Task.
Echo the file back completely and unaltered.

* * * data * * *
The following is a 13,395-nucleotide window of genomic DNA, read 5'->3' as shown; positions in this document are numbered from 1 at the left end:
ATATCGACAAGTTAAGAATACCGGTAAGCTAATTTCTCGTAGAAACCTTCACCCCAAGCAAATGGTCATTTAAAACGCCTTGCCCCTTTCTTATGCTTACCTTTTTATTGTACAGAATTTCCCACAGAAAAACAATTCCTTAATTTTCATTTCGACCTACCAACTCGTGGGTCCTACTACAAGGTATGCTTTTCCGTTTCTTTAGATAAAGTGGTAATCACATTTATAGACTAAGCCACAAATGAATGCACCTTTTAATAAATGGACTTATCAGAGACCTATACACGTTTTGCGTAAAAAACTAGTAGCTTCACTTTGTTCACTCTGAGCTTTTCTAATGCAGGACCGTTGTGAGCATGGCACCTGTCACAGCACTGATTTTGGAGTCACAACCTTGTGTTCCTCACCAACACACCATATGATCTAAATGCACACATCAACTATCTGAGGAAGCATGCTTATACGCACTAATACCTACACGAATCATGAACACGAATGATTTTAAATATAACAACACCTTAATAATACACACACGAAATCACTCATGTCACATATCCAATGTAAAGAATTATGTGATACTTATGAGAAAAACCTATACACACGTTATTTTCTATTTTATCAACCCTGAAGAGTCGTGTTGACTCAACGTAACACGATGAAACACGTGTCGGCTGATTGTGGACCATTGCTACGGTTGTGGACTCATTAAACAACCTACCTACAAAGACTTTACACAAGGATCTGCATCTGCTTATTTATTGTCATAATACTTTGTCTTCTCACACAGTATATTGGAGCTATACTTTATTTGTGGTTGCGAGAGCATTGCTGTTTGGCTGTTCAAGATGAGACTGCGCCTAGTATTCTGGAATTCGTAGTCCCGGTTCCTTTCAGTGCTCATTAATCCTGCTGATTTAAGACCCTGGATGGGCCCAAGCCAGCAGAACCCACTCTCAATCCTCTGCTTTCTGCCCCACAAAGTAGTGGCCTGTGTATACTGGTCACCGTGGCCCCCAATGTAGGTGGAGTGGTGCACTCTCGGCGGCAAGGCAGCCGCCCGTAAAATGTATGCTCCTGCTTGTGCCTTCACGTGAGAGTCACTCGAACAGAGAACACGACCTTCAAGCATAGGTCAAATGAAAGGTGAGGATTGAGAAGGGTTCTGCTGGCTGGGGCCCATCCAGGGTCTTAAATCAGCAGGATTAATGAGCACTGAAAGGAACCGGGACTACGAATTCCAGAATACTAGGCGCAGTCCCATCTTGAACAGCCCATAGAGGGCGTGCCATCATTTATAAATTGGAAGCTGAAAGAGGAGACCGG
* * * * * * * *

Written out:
The following is a 13,395-nucleotide window of genomic DNA, read 5'->3' as shown; positions in this document are numbered from 1 at the left end:
ATATCGACAAGTTAAGAATACCGGTAAGCTAATTTCTCGTAGAAACCTTCACCCCAAGCAAATGGTCATTTAAAACGCCTTGCCCCTTTCTTATGCTTACCTTTTTATTGTACAGAATTTCCCACAGAAAAACAATTCCTTAATTTTCATTTCGACCTACCAACTCGTGGGTCCTACTACAAGGTATGCTTTTCCGTTTCTTTAGATAAAGTGGTAATCACATTTATAGACTAAGCCACAAATGAATGCACCTTTTAATAAATGGACTTATCAGAGACCTATACACGTTTTGCGTAAAAAACTAGTAGCTTCACTTTGTTCACTCTGAGCTTTTCTAATGCAGGACCGTTGTGAGCATGGCACCTGTCACAGCACTGATTTTGGAGTCACAACCTTGTGTTCCTCACCAACACACCATATGATCTAAATGCACACATCAACTATCTGAGGAAGCATGCTTATACGCACTAATACCTACACGAATCATGAACACGAATGATTTTAAATATAACAACACCTTAATAATACACACACGAAATCACTCATGTCACATATCCAATGTAAAGAATTATGTGATACTTATGAGAAAAACCTATACACACGTTATTTTCTATTTTATCAACCCTGAAGAGTCGTGTTGACTCAACGTAACACGATGAAACACGTGTCGGCTGATTGTGGACCATTGCTACGGTTGTGGACTCATTAAACAACCTACCTACAAAGACTTTACACAAGGATCTGCATCTGCTTATTTATTGTCATAATACTTTGTCTTCTCACACAGTATATTGGAGCTATACTTTATTTGTGGTTGCGAGAGCATTGCTGTTTGGCTGTTCAAGATGAGACTGCGCCTAGTATTCTGGAATTCGTAGTCCCGGTTCCTTTCAGTGCTCATTAATCCTGCTGATTTAAGACCCTGGATGGGCCCAAGCCAGCAGAACCCACTCTCAATCCTCTGCTTTCTGCCCCACAAAGTAGTGGCCTGTGTATACTGGTCACCGTGGCCCCCAATGTAGGTGGAGTGGTGCACTCTCGGCGGCAAGGCAGCCGCCCGTAAAATGTATGCTCCTGCTTGTGCCTTCACGTGAGAGTCACTCGAACAGAGAACACGACCTTCAAGCATAGGTCAAATGAAAGGTGAGGATTGAGAAGGGTTCTGCTGGCTGGGGCCCATCCAGGGTCTTAAATCAGCAGGATTAATGAGCACTGAAAGGAACCGGGACTACGAATTCCAGAATACTAGGCGCAGTCCCATCTTGAACAGCCCATAGAGGGCGTGCCATCATTTATAAATTGGAAGCTGAAAGAGGAGACCGG